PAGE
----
Paul says, “After supper, Jesus took the cup.” This is the cup he lifted before his friends, the cup of redemption, the Messianic cup steeped in the imagery of the Mosaic covenant. Covenant itself is a significant image — covenants were ratified with blood. This is a cup of judgement, but also a cup that looks to the securing of peace, the cup over which every year the Jews pray to be worthy of the days of the Messiah. Jesus takes the cup, but he doesn’t pray the prayer that falls within the Passover Seder as it had every year for centuries. Instead, he lifts it up and says, “This cup is the new covenant in my blood.” This departure from the Seder tells his disciples that they are entering a new era. This aspect of the Mosaic covenant is to be fulfilled imminently through Jesus’ blood.

Jesus said that he would not eat the Passover again until it finds fulfillment in the Kingdom of God… so there’s an aspect of the Passover that is yet unfilfilled, an aspect of the Mosaic Covenant that is left “outstanding,” and Jesus himself looks forward to the day when these are completed. When Jesus shared the third cup of the meal as the “new covenant” in his blood, he said he would not drink again until the Kingdom… which I take to mean that he refused the fourth cup of the Passover meal, deferring until its fulfillment in the Kingdom.

The fourth cup was called “The Cup of Consumation” and is a cup of fellowship. The Mosaic Covenant promised that we would be his people and he would be our God… this is fellowship. In the Old Testament, the Tabernacle — and later, the Temple — was the visible sign of God’s dwelling place among his people. John says in chapter 1 of his gospel that “The Word became flesh and ‘Tabernacled’ among us,” so this is rich in meaning, recalling all of this imagery of God living among his people. In Revelation 21, John tells us that there is no Tabernacle (or Temple) in the city of God “or its temple is the Lord God the Almighty and the Lamb.” When the Kingdom comes, God dwells among his people as he always wanted.

Wedding at Cana In John 2, Jesus attended a wedding at Cana, where they ran short of wine. There are a lot of weak interpretations of Jesus’ words to his mother, “Woman, what does this have to do with me? My hour has not yet come.” If it wasn’t yet his time to do miracles, why would he go and do it anyway? Was Mary allowed to overrule the will of the Father? This happens in some households where mother overrules father, but not this one. No, I think something else was happening here. In those days, it was the custom for the groom to provide the wine for the wedding feast… much as it is today in many places. The word “hour” has significance in John’s gospel and indeed this does prove to be the “hour” when Jesus’ glory is revealed to his disciples. But I believe something else is going on, something perhaps even bigger… when Jesus says that it isn’t his business that they ran short of wine, and it isn’t his “hour” (or “time”), I think he’s saying, “Hey, this isn’t my wedding. When it’s my wedding, I’ll provide the wine!” Yes, “the good stuff.” Here in his institution of the communion meal out of the Passover imagery, Jesus’ words echo that sentiment… he’s looking forward to having his wine at the Wedding Feast of the Lamb in Revelation 19. “Consumation” is also the language of marriage.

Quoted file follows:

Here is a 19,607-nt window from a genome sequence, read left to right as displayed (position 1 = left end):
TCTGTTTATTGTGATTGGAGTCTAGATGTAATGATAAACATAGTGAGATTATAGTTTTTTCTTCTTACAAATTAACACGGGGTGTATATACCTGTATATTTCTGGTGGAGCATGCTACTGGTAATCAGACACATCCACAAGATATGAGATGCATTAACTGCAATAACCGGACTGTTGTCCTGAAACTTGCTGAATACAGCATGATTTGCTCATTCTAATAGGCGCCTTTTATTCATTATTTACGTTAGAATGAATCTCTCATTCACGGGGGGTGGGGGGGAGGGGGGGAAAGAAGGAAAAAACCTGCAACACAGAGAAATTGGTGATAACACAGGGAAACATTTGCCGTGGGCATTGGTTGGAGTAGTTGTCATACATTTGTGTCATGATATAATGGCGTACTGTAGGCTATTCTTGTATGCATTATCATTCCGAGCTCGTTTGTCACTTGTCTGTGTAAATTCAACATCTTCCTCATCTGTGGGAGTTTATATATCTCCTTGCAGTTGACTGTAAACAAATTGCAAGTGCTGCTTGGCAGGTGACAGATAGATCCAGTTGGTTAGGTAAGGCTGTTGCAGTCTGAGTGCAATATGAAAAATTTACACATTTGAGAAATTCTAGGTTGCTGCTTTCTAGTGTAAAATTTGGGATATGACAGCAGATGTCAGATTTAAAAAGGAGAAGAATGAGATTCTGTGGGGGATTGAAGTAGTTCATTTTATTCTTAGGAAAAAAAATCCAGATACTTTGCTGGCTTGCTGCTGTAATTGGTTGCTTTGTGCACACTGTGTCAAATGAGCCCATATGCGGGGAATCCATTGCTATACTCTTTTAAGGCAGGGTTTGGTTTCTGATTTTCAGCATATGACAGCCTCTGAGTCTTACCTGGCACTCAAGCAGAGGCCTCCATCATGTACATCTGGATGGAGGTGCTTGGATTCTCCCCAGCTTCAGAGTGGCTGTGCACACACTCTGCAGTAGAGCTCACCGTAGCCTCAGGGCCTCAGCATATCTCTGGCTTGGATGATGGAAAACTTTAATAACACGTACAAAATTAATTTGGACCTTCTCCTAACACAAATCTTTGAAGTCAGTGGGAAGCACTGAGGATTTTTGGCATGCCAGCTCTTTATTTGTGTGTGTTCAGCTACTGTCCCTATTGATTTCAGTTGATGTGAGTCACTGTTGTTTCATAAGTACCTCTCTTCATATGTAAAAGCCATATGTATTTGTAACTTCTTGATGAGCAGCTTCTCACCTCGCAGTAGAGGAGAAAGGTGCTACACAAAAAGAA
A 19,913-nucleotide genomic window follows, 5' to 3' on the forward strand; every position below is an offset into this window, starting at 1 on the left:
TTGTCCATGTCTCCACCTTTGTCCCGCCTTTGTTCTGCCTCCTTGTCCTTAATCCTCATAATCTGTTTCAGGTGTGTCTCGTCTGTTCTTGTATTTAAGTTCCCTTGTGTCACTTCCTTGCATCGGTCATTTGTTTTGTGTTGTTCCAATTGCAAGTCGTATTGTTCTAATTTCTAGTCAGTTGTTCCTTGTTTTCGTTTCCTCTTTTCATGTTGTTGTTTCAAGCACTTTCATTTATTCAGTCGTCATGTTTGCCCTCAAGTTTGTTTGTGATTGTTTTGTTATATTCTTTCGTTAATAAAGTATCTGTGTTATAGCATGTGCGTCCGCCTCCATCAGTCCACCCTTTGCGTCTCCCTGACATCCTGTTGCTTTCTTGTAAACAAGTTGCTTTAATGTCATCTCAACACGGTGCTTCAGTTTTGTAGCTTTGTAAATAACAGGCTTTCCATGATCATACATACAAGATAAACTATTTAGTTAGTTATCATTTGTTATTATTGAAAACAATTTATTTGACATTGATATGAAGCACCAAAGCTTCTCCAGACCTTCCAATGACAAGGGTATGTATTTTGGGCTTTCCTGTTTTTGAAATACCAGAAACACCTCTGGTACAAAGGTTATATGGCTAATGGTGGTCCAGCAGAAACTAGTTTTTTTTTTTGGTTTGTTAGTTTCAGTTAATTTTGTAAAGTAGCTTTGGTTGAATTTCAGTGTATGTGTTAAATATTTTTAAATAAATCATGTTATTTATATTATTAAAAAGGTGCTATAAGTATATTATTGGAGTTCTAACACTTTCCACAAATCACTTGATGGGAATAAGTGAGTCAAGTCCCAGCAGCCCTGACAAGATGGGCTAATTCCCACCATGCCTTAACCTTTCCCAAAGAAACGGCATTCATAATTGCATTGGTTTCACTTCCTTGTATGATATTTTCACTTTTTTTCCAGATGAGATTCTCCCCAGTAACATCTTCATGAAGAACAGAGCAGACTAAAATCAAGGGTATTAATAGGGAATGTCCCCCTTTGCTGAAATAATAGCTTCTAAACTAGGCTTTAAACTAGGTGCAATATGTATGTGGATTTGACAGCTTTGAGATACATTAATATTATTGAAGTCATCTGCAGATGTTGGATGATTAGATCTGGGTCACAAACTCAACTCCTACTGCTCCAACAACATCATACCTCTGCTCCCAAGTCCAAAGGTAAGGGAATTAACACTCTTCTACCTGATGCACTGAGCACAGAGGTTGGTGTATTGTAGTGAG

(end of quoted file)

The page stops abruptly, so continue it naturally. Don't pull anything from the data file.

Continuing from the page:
Paul said, “For as often as you eat this bread and drink the cup, you proclaim the Lord’s death until he comes.” And of course in Revelation 22, the Spirit and the Bride say, “Come!” just before the book of Revelation ends with the call, “Maranatha!” So each time we take the communion wine, we look not only back to Jesus’ death, but also forward to dwelling with him in the Kingdom of Heaven, when this Passover meal and the promises it represents are ultimately fulfilled — and the best promise of those held for last. So this one thing I begin to suspect… and though I wouldn’t go to the stake for it, I wonder, will the Wedding Feast of the Lamb be a Passover meal in which we celebrate the completed covenant of God with us, in which we lift the fourth cup and celebrate a fellowship with God that has been unknown to man since Adam?